Miracles Need Not Apply

by Robert Wolfe on May 20th, 2012

I sometimes like to play back to you some of the wiser things you’ve written:

“…your letter is appreciated. It is not easy to chew on this stuff without quality feedback. And I applaud the definition/explanation of Krishnamurti’s statement….about fixing; self improving; changing what is so—and fancying all of the world’s idealistic values.
I’ve spent 13 years in The Course’s thought and philosophy. I do not see how it has helped me in any way.

It would take more time than I am willing to give to manifest my personal displeasure with The Course’s failure to explain or give relief to the various issues that were often quite specifically enumerated.

I do not believe in ‘miracles,’ or any such thing as divine intervention, or ‘answered’ prayer….there is no need of miracles. There is only a need to awaken if sleeping and dreaming (illusions) are causing us all of this grief.

So, what about a goal? I don’t think I have any that one could identify. Even peace as a goal has eluded me. It seems you can’t make it happen.”


My (random) comments on your comments:

I think you are wiser to turn your attention to the words of Krishnamurti (to the extent that you have access to them): my conclusion regarding what I have read of The Course in Miracles is that it is highly ambiguous, in the same way as the Koran or Bible; a person can “read into it” virtually anything she is pre-disposed to believe or want to hear. Concerning miracles, divine intervention and answered prayer, the Course (in my opinion) has a Christian undertone which can reinforce some of these “salvation” ideas. As you comment, there is no need of miracles: the “divine,” “sacred” or “holy” is at once what is seen and what is seeing.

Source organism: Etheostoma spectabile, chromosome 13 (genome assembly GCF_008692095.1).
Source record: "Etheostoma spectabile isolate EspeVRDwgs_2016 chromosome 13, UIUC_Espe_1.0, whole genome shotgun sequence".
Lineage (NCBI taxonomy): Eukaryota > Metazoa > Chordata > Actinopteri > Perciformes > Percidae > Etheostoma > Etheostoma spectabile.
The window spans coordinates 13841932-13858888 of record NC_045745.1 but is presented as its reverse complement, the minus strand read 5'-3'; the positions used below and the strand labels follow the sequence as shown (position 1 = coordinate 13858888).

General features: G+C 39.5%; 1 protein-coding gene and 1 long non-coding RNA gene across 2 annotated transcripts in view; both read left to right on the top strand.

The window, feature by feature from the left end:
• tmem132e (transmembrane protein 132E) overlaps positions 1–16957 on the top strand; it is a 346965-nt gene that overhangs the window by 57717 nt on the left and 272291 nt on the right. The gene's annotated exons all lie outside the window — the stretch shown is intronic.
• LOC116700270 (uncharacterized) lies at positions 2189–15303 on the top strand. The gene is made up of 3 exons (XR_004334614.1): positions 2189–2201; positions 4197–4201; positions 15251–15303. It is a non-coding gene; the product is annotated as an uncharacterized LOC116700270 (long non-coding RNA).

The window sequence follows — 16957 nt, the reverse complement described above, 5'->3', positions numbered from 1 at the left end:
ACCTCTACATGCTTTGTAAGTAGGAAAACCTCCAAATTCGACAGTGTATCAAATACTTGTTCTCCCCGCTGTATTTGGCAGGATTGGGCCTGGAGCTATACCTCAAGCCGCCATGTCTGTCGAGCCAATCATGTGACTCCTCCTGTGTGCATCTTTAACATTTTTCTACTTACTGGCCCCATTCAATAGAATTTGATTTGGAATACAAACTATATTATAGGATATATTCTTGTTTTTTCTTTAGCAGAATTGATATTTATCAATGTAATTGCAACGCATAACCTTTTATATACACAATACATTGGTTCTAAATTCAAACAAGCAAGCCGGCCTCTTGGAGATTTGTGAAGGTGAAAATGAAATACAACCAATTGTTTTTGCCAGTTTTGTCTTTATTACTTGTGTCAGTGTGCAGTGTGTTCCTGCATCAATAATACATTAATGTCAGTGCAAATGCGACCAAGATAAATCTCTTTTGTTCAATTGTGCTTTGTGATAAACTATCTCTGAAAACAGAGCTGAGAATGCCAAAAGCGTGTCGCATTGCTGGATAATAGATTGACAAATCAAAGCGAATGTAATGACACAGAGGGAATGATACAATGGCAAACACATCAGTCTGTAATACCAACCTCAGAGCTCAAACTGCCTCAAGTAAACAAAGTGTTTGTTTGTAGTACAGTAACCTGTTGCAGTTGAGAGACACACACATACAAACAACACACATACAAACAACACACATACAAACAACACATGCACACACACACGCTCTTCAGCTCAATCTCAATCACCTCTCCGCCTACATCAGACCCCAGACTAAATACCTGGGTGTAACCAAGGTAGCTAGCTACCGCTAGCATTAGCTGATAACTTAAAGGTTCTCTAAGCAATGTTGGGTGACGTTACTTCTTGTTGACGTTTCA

And peace as a goal is an idealistic notion. You’ll not know true peace, and freedom, until you are free of goals, ambition, hope for things to be “better” in the “future.” That means: when you no longer think in terms of “this is peace,” “this is not peace,” then ironically you are at peace with what is—however it presents.

You write, “I’m having a hard time with any concept that provides for an an-“other.” You have a cellmate who is “an-other.” When will the letters of complaint end, about your steady string of cellmates? You were expecting the Dalai Lama? Having no irritation among two persons in a small cell (even husband and wife) is an idealistic notion, an unrealistic goal: there’ll be less anguish (for both of you) if you give up hope on that one.

“Even the idea that things mean something has lost its attraction.” And this can apply to the meaning and importance you give to the many personal slights that are directed toward you (whether deserved or not). Need you be offended by every so-called “offender” on your tier (whatever their uniform)? Rather than trying to “make peace happen,” there is only a need to awaken “if sleeping and dreaming (idealizing) are causing all of this grief.” Awakening won’t make peace happen—any more than it is (or is not) present now—in the external world. But it will have something to do about accommodating what is, absent impractical ideas about changing it.

“I have much to contemplate.” And you’re doing a good job of getting started on that, once that insight is present!


Posted in Dialogue, Unpublished    Tagged with Krishnamurti, course in miracles, miracles, prayer, goals, freedom, ambition, other, what is


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